"If a writer of prose knows enough about what he is writing about he may omit things that he knows and the reader, if the writer is writing truly enough, will have a feeling of those things as strongly as though the writer had stated them. The dignity of movement of an iceberg is due to only one-eighth of it being above water."
Hemingway, Death in the Afternoon.
I am going to use that as an explanation for a curious absence in my 2nd book on Lorca: Lorca's poems and plays are largely shining by their absence (brillan por su ausencia). I know large parts of his poetry by memory, it is important to me, but, save for a virtuoso interpretation of "Ode to Walt Whitman," I'm not putting it in the book. (In my defense I just got a book in the mail, 150 pages, that only discusses three Lorca poems.)
I don't want this to be "the only book you need to read on Lorca." It should not be the first book you read, either! It doesn't introduce the reader to the subject. It is not the last word on Lorca, since it doesn't settle debates or wrap things up neatly. What it is, is another book not about Lorca that really is about him, according to the iceberg theory of writing. I've always felt I need to do a third book on Lorca that goes through and talks about all the book individually. But why do I need to do that? I might have another idea, a book that takes 10 poems by Lorca one by one and treats each one as a problem.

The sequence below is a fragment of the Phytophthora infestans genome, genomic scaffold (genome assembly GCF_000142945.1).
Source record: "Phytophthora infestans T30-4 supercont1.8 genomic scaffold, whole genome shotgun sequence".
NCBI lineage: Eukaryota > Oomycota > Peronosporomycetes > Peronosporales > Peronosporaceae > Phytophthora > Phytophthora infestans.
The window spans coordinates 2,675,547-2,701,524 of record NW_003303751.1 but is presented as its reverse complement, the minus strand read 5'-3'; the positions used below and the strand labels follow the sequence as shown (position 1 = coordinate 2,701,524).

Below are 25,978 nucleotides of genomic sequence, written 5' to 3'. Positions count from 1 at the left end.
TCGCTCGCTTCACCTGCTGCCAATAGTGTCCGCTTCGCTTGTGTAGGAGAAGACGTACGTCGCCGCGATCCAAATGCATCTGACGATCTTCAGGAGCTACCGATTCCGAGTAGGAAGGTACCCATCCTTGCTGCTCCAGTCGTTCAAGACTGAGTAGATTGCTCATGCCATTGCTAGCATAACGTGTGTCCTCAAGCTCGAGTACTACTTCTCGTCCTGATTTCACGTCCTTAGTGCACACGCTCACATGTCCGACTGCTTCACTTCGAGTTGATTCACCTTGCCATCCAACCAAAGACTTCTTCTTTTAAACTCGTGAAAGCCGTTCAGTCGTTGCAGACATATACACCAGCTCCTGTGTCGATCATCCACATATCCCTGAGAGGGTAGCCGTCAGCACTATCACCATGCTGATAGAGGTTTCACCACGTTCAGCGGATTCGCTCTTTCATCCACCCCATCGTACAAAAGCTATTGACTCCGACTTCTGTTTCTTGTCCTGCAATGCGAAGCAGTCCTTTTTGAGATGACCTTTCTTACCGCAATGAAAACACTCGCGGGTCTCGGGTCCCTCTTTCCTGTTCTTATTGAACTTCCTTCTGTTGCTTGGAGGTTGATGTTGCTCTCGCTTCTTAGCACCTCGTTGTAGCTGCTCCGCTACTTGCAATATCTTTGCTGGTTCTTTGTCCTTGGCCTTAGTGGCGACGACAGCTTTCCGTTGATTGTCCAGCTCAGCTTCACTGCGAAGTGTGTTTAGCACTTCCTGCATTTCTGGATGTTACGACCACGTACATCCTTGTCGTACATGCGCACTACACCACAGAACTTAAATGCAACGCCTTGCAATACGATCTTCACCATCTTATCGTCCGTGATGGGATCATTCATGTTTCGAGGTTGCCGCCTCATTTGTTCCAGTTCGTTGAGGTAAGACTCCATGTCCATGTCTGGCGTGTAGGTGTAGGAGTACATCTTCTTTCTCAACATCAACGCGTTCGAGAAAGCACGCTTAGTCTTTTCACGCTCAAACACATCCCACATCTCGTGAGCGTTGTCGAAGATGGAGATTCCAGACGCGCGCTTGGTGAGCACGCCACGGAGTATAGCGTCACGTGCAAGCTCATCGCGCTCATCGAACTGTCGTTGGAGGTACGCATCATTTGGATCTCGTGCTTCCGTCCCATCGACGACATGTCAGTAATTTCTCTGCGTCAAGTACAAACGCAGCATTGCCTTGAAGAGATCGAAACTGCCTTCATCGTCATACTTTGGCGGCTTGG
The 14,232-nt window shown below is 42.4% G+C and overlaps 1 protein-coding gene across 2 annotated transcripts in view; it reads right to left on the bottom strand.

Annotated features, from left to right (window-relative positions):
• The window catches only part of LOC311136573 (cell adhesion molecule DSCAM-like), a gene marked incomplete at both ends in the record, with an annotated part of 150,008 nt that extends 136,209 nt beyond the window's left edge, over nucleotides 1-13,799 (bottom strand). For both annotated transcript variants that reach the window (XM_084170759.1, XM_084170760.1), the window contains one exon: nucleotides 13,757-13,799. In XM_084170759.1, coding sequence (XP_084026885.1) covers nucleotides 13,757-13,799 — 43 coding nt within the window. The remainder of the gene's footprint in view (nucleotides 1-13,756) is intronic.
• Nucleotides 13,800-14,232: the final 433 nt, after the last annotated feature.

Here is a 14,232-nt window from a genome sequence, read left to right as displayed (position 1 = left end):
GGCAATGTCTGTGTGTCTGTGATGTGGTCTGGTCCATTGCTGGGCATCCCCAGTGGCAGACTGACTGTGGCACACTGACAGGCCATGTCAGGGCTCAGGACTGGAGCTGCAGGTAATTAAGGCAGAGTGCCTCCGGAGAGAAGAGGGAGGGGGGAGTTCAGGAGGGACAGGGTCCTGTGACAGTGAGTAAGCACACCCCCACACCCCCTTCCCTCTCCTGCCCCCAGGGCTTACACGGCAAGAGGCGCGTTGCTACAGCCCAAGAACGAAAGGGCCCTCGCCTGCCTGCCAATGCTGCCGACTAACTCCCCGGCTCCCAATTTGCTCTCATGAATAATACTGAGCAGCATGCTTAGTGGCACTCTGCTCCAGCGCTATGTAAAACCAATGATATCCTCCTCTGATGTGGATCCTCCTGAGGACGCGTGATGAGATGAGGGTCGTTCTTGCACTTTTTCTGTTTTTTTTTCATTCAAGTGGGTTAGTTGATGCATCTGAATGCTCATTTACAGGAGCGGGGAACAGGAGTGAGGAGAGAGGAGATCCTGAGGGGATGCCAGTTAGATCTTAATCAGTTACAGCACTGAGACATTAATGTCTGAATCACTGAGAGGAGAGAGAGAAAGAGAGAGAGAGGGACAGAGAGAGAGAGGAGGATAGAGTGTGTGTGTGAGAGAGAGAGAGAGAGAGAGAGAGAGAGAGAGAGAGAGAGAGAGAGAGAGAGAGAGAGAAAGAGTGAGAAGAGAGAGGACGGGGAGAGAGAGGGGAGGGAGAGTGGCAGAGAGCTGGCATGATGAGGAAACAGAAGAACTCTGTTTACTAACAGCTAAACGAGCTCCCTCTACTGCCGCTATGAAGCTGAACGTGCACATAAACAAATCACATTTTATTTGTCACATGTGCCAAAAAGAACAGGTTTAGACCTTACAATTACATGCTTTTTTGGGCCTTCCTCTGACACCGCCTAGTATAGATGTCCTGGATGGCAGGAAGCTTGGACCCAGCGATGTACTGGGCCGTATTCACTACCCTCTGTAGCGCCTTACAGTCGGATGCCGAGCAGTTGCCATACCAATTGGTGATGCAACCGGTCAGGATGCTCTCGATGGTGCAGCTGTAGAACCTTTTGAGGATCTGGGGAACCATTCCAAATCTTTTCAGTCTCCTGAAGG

You can never say everything you know, or everything you want to say. The feeling that what a scholar is writing is all sh/e knows is fatal. Part of this is because part of what I know is what everyone knows, so why repeat it? That is the dissertation disease. Or if I know very little and write the little I know, the reader will sense that the tip of the iceberg is the entire iceberg: there is no dignity or gravitas.